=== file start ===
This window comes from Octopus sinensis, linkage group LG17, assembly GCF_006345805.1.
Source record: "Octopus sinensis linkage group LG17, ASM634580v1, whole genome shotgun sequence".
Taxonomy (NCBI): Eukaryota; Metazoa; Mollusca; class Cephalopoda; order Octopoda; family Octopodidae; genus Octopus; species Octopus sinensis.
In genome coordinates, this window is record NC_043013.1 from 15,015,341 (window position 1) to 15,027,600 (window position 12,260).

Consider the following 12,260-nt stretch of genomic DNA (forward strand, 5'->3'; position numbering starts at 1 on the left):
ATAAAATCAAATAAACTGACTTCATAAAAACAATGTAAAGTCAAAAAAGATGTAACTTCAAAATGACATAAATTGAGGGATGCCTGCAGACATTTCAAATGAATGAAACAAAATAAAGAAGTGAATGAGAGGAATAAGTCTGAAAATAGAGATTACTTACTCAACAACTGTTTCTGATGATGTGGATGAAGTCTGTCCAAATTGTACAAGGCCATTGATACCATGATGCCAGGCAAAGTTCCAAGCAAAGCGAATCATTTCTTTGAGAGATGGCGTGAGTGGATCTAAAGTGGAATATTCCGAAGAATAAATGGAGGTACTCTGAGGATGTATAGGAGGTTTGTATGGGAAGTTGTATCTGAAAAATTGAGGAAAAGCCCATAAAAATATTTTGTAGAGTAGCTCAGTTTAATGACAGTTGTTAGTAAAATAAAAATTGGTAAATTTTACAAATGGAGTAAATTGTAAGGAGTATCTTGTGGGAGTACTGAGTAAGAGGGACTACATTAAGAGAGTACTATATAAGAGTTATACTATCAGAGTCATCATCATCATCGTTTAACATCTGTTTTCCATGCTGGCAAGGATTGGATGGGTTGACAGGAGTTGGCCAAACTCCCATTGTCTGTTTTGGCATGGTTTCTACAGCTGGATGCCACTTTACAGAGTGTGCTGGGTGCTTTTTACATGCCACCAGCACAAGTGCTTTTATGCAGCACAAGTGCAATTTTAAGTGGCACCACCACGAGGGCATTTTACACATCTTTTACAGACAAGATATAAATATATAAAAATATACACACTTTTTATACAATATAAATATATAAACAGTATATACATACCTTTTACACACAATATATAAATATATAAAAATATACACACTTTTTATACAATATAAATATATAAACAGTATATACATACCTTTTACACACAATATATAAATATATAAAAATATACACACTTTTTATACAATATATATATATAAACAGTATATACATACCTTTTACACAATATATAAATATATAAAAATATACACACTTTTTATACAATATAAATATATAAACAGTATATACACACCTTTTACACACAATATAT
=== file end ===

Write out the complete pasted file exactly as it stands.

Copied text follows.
This window comes from Octopus sinensis, linkage group LG17, assembly GCF_006345805.1.
Source record: "Octopus sinensis linkage group LG17, ASM634580v1, whole genome shotgun sequence".
Taxonomy (NCBI): Eukaryota; Metazoa; Mollusca; class Cephalopoda; order Octopoda; family Octopodidae; genus Octopus; species Octopus sinensis.
In genome coordinates, this window is record NC_043013.1 from 15,015,341 (window position 1) to 15,027,600 (window position 12,260).

Consider the following 12,260-nt stretch of genomic DNA (forward strand, 5'->3'; position numbering starts at 1 on the left):
ATAAAATCAAATAAACTGACTTCATAAAAACAATGTAAAGTCAAAAAAGATGTAACTTCAAAATGACATAAATTGAGGGATGCCTGCAGACATTTCAAATGAATGAAACAAAATAAAGAAGTGAATGAGAGGAATAAGTCTGAAAATAGAGATTACTTACTCAACAACTGTTTCTGATGATGTGGATGAAGTCTGTCCAAATTGTACAAGGCCATTGATACCATGATGCCAGGCAAAGTTCCAAGCAAAGCGAATCATTTCTTTGAGAGATGGCGTGAGTGGATCTAAAGTGGAATATTCCGAAGAATAAATGGAGGTACTCTGAGGATGTATAGGAGGTTTGTATGGGAAGTTGTATCTGAAAAATTGAGGAAAAGCCCATAAAAATATTTTGTAGAGTAGCTCAGTTTAATGACAGTTGTTAGTAAAATAAAAATTGGTAAATTTTACAAATGGAGTAAATTGTAAGGAGTATCTTGTGGGAGTACTGAGTAAGAGGGACTACATTAAGAGAGTACTATATAAGAGTTATACTATCAGAGTCATCATCATCATCGTTTAACATCTGTTTTCCATGCTGGCAAGGATTGGATGGGTTGACAGGAGTTGGCCAAACTCCCATTGTCTGTTTTGGCATGGTTTCTACAGCTGGATGCCACTTTACAGAGTGTGCTGGGTGCTTTTTACATGCCACCAGCACAAGTGCTTTTATGCAGCACAAGTGCAATTTTAAGTGGCACCACCACGAGGGCATTTTACACATCTTTTACAGACAAGATATAAATATATAAAAATATACACACTTTTTATACAATATAAATATATAAACAGTATATACATACCTTTTACACACAATATATAAATATATAAAAATATACACACTTTTTATACAATATAAATATATAAACAGTATATACATACCTTTTACACACAATATATAAATATATAAAAATATACACACTTTTTATACAATATATATATATAAACAGTATATACATACCTTTTACACAATATATAAATATATAAAAATATACACACTTTTTATACAATATAAATATATAAACAGTATATACACACCTTTTACACACAATATAT